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Boris Johnson should keep to his word, and choke off any attempts to introduce voter ID

A voter carries his passport along with his poll card, as he makes his way to vote in Woking, one of five councils which trialled the use of ID in polling stations in 2018 (Alamy)

4 min read

“If I am ever asked, on the streets of London, or in any other venue, public or private, to produce my ID card as evidence that I am who I say I am… then I will take that card out of my wallet and physically eat it in the presence of whatever emanation of the state has demanded that I produce it.”

How times change. The Boris Johnson who wrote those words in 2004 has become the Prime Minister of 2021 who now demands that every one of us produces an ID card in order to exercise our right to vote. He intends to push through new rules to that effect ahead of the next UK-wide election. This, despite there being no evidence that voter ID rules are necessary to prevent fraud and despite there being a great deal of evidence to suggest that they will do serious harm to our voting rights.

We need the government to be straight with us. We deserve to hear the real reasons why they want to foist ID cards on us. We cannot believe the excuses that they have given us thus far – because they are entirely unbelievable. It is time for a parliamentary debate to get this in the open.

You can tell there is some weasel work going on in government when a spokesperson says that the measures are to prevent “the potential for voter fraud in our electoral system”. Not to prevent “actual” voter fraud but the “potential” for it.

After all, the number of people convicted for voter fraud in all the elections held in 2019?


Ladies and gentlemen, if all the people convicted for voter fraud in 2019 got together to form a Beatles tribute act, they would be short one Ringo. They would be two players away from having a five-a-side team.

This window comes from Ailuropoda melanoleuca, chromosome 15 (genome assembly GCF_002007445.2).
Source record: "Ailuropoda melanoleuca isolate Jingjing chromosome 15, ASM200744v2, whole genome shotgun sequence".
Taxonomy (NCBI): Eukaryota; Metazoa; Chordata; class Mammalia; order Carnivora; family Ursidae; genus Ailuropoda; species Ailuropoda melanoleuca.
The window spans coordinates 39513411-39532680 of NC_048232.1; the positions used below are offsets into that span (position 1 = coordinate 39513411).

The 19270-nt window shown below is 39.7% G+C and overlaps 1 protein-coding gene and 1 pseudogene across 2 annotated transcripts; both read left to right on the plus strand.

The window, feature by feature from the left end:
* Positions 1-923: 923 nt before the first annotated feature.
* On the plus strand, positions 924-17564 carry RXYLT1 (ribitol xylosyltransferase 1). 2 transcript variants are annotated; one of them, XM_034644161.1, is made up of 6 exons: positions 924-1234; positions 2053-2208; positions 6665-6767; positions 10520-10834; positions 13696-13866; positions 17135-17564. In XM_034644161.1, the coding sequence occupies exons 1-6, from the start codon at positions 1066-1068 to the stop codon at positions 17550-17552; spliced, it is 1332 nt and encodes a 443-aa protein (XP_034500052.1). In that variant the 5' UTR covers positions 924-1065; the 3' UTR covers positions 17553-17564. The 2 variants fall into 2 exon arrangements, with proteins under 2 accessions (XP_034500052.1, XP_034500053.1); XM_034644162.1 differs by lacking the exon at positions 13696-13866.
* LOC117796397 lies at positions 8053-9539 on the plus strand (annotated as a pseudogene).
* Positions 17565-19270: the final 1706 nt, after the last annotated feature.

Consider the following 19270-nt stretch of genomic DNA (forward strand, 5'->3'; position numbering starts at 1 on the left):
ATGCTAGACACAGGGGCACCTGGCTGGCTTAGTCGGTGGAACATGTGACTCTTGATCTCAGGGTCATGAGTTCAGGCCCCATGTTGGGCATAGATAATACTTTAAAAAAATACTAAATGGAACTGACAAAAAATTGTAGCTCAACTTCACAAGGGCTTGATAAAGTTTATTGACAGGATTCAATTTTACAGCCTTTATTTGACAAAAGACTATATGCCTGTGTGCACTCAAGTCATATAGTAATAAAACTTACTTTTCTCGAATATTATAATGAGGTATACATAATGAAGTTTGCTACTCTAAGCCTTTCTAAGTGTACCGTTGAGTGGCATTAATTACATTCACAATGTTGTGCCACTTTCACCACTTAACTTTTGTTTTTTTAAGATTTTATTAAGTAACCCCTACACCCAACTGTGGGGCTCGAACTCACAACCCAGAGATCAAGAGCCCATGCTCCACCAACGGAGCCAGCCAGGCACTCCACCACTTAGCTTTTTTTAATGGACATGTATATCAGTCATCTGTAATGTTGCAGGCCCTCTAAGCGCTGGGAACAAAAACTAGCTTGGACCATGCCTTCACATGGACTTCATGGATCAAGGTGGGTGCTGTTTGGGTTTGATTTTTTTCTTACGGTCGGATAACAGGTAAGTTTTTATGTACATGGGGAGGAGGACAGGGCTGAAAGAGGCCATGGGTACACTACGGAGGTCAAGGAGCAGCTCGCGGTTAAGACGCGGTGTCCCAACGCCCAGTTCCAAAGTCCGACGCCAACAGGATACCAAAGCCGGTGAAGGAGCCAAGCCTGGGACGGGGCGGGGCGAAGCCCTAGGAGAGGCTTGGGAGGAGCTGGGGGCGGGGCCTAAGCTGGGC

All the people convicted of voter fraud in 2019 would not even be able to play a game of cribbage together. This is the great scourge that the government proposes to defeat.

In order to combat a phantom problem, the government is creating a very real one – by putting barriers in front of the three million people in this country who do not have photo ID. These are people who are disproportionately working class, elderly or from minority backgrounds, but such hurdles could affect any one of us – including you or me.

Don’t take my word for it. During a trial in 2019 the Electoral Commission estimated that two per cent of people didn’t vote specifically because they didn’t have the right ID. Applied across the whole country that could mean a million potential voters or more.

When the news of the government’s plans came out in February, a councillor from one of those 2019 trial areas told me about the experiences of a constituent:

“With three young kids she was already time poor and didn't want the extra hassle of organising childcare so she could spend two hours getting the bus into town to allow her to use her right to vote.”

This may be just one example but more will follow if the government gets its way. Many practical problems are surmountable in theory but in their millions they will represent a measurable weakening of democracy in our country. Even a seemingly small barrier to voting will discourage people – and we should not be trying to make people jump through hoops when voting rates are already far lower than they were in past decades.

Either you believe in making democracy work for everyone in this country or you do not. If ministers truly believed in strengthening the “integrity” of our voting then they would not be scrapping limits on government manipulation of elections like the Fixed Term Parliaments Act. If they truly believed in building confidence in a fair and free electoral system, then they would be working with all parties to put in place a proportional representation.

If this government really believed in building up our democracy then they would not be constructing entirely unnecessary barriers to voting.

But that is what this government is doing. We know they are not pushing for voter ID in order to protect the integrity of our elections. We have the right, therefore, to demand the real reason.

By now we are all accustomed to extravagant storytelling from our Prime Minister, followed inevitably by shameless betrayal. I, for one, would like to see Boris Johnson fulfil his 2004 promise – and choke down his ID card in front of the whole nation.

Alistair Carmichael is Liberal Democrat MP for Orkney and Shetland and spokesperson for home affairs

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